It doesn’t look like the worst game ever.
Indeed, aside some dumb animation issues and a story so painfully thin and watered down it is almost embarrassing (neither of which I would accuse the teams themselves for, when the game had two producers who ultimately signed off on the work – not so much a case of ‘Good Work’, more an instance of ‘Good Enough I Guess’), Andromeda doesn’t look like the worst game we’ve seen lately. But it has still caused a ruckus and is perilously on the verge, with one ladies foolish boasting, of ending up with a repeat performance of GamerGate all over again.
What few seem to be asking is why an otherwise good game is being slammed so thoroughly. My position has some surprising clarity behind it – no fence sitting here today, thanks. I believe the issue isn’t in Andromeda being bad, but that it’s a game that missed the boat as it were.
Had this released a year ago – heck, six months ago – Andromeda would likely be sweeping the boards and people would be fawning over it. The problem is that this game has dropped in a period of outrageous quality – NiOh, Nier: Automata, Horizon: Zero Dawn and The Legend of Zelda: Breath of the Wild to name but four games released already in 2017 that are setting the tone and indeed, the pace for the industry to match. Games which are surprisingly good, clear and polished. Games defining their genres almost, setting the bar high and in the case of a certain Nintendo game, setting new benchmarks for future games to attempt to climb over. And we’re not even 25% of the way through this year yet – we’ve got nine months and a raft of other games on the horizon which all look solid, interesting and potentially brilliant.
Andromeda may be a good game – for all the criticism from the critics, the general consensus is that it’s still rather good. The problem isn’t in the game itself – rather, that the industry has moved on, and this ‘Good Enough’ attitude isn’t going to wash in the face of solid opposition.
And BioWare Montreal’s little game that wants to is in surprisingly good company. After all, Dark Souls 3 felt like a relic of the previous generation rather than a solid entry in its own right. It was good, great even, but it lacked identity and flavour that its predecessors (and even its sort-of-spin-off Bloodborne) had in industrial quantities. The Last Guardian felt like a game caught in a time-warp; still a good game but not nearly good enough to stand out or stand strongly in an already busy market. Final Fantasy XV had the same problem; it arrived into a genre which already had two stand-out titles, namely The Witcher 3 and Xenoblade Chronicles X. It wasn’t bad by any stretch of the imagination – but like many entries in the franchise, it just doesn’t compare.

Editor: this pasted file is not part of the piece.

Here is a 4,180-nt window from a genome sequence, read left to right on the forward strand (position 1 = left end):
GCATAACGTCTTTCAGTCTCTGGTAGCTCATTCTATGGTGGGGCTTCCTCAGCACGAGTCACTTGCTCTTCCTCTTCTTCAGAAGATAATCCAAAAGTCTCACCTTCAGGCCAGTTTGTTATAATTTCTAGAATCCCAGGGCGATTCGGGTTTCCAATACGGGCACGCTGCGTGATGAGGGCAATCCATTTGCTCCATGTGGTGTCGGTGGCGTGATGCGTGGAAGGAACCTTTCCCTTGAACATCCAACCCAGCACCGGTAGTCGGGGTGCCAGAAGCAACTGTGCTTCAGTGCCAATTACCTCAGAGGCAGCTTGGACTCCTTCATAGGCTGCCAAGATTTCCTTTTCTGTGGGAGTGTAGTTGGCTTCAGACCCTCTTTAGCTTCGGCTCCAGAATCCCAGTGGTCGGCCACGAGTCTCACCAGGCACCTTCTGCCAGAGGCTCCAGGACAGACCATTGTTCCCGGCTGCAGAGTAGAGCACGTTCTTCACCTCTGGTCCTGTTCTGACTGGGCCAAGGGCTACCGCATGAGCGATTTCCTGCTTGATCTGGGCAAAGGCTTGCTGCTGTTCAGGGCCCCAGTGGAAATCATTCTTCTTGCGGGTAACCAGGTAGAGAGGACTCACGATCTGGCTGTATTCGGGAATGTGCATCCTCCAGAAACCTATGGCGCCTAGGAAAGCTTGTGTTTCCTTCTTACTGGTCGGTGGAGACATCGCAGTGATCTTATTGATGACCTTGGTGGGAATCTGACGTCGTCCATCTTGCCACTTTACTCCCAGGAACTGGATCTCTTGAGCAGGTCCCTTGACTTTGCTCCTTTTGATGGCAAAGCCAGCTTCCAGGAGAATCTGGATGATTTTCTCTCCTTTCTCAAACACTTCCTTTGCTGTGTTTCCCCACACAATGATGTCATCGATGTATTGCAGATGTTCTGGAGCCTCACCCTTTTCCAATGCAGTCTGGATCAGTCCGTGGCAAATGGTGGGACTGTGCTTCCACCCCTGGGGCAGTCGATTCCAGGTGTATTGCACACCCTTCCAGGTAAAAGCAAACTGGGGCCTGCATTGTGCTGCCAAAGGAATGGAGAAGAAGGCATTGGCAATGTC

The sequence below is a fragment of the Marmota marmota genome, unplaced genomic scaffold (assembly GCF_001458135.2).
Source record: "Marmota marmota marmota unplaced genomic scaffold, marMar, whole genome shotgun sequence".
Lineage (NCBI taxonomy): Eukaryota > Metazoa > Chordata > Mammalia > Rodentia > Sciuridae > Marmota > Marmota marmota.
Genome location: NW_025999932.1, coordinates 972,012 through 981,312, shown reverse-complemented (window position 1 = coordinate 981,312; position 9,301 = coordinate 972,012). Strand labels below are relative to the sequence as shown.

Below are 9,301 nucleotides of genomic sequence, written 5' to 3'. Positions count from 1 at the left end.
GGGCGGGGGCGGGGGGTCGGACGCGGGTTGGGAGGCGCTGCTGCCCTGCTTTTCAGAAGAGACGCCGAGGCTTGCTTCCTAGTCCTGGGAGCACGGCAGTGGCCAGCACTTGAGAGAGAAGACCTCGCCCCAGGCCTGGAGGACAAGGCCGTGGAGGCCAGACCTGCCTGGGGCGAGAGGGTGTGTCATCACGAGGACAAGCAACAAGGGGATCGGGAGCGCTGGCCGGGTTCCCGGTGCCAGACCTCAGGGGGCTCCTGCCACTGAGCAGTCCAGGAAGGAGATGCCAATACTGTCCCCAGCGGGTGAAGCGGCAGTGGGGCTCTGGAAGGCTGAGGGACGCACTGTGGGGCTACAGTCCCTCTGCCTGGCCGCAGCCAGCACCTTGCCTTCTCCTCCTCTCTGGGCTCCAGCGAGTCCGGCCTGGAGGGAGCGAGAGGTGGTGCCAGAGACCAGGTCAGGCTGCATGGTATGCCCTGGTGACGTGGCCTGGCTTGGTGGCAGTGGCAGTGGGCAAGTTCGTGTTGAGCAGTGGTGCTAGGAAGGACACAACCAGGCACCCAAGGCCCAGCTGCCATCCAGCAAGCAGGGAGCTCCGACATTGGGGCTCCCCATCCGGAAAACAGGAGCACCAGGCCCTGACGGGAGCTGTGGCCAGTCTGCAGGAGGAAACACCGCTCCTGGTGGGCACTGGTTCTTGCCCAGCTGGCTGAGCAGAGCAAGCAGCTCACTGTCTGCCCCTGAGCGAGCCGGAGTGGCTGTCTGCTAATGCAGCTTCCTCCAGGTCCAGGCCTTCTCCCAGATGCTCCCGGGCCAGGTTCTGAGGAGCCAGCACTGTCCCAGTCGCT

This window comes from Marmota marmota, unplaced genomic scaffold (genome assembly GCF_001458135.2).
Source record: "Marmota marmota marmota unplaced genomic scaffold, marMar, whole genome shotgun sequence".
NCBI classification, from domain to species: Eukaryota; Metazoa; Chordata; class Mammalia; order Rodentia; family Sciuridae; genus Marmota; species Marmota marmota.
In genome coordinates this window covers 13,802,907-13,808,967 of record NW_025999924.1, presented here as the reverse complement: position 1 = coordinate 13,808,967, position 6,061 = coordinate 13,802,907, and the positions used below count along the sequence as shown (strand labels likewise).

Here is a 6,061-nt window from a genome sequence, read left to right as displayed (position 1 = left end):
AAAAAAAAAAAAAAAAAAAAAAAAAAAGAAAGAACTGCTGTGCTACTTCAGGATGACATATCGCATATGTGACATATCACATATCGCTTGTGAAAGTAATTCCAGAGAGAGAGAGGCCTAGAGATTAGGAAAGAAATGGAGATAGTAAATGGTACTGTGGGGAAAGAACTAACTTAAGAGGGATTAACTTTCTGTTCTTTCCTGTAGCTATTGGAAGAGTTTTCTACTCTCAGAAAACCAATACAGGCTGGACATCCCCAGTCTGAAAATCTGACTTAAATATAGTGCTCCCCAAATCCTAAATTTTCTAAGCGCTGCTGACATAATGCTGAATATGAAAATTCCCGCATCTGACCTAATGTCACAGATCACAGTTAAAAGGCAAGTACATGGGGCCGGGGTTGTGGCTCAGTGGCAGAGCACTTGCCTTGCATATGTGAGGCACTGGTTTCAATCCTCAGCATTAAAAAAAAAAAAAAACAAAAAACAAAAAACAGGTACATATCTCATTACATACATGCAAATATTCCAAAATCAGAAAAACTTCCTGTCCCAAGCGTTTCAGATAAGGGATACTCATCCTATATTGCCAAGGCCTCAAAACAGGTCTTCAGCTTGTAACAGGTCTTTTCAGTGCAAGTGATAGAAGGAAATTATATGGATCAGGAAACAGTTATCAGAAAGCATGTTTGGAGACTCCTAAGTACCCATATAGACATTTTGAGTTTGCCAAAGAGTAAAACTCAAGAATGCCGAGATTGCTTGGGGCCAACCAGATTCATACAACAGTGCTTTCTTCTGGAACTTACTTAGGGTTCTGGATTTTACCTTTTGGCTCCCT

Let’s be clear on this; the last few years have hardly been inundated with classic material. You can posit many theories over this – the lack of meaningful competition making the development scene alarmingly complacent, misleading information of the power and performance of consoles now being replaced with superior offerings, the distraction and hype whirlwind of VR which appears to be less a storm in a teacup and more like a fart in a jacuzzi. What is clear is that 2017 is already drawing a thick line under the last few years with a roller compactor doused in indelible black paint. We’re already sitting in that odd position where the year ahead looks surprisingly full, and our outlooks are bordering for the first time in ages on optimistic.
That may be down to new hardware – the Switch is fantastic as a piece of engineering, the Scorpio may end up being expensive but it promises a high-end market that is oddly appealing to many of us and PS Now! looks like it could either shake up Sony’s odd stagnant pace or bring it to its knees, but it’s still something. The console market is promising to get competitive, and in a healthy competitive market – the first-party software needs to be top-notch in order to drag people into their net (which Nintendo is already promising with quite the line-up this year).